The Exposure Triangle

There are three main elements that need to be taken into consideration when looking for correct exposure. The three elements that make up the exposure triangle are ISO, Aperture and Shutter Speed. They relate to light and how it enters and interacts with the camera.

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ISO stands for International Organisation for Standardisation. In digital photography it measures the sensitivity of the image sensor. The lower the ISO number the less sensitive the camera is to light. The higher the ISO the more grain you will have in your image, the lower the number the less sensitive your camera is to light and the finer the grain. A high ISO will allow you to make your picture brighter but a low ISO will give you a sharp and crisp image with little or no grain.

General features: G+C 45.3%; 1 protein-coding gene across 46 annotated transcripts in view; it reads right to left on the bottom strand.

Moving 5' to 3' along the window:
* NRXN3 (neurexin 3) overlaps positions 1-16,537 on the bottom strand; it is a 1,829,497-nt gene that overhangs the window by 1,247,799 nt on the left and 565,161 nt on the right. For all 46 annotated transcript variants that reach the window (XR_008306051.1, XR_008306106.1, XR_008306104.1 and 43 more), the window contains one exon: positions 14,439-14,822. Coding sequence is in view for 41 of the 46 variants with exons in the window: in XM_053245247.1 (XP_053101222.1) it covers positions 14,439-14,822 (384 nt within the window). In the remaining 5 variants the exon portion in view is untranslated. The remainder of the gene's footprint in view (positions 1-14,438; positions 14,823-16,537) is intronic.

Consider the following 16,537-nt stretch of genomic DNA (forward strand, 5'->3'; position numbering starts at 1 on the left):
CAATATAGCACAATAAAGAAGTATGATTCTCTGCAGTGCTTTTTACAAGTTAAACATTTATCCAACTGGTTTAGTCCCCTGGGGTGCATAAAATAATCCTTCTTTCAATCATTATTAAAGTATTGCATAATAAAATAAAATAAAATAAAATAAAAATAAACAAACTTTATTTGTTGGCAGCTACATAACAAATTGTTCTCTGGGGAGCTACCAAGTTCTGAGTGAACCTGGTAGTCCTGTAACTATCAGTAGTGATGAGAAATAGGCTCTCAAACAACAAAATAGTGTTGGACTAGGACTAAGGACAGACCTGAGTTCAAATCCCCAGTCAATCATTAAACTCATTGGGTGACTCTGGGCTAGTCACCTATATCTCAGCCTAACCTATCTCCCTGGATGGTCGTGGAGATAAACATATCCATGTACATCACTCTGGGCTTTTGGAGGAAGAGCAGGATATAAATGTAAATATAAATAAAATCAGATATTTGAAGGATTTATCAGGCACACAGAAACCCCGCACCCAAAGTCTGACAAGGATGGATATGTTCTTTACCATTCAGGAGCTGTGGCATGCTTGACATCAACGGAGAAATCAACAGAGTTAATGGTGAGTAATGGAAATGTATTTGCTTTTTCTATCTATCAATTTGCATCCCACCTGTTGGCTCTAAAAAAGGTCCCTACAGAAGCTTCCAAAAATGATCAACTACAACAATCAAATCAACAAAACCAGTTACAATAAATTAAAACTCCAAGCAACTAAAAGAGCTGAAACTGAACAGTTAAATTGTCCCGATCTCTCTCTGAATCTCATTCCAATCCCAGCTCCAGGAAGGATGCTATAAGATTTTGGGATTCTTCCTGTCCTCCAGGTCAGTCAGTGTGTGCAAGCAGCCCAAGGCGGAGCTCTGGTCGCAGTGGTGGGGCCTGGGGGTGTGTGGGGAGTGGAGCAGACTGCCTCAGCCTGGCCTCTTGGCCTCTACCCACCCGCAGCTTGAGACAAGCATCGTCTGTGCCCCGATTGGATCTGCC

Aperture is the size of the opening in the lens when a picture is taken. The aperture that you set impacts the size of that hole. The larger the hole the more light that gets in – the smaller the hole the less light. It is measured in f/stops and will affect how much light your image is exposed to. A wide Aperture like f/2 will let in lots of light and give a shallow depth of field. A narrow aperture like f/22 will let in less light but keep everything in focus.

Shutter Speed relates to the amount of time that the shutter is open. Shutter speed is measured in seconds and fractions of seconds. The bigger the denominator the faster the speed so a shutter speed on 1/2000 is faster than 1/125. A fast shutter speed will freeze action and a low shutter speed with create motion blur. When taking portraits it is best to keep your shutter speed at at least 1/125th of a second to ensure an image without motion blur.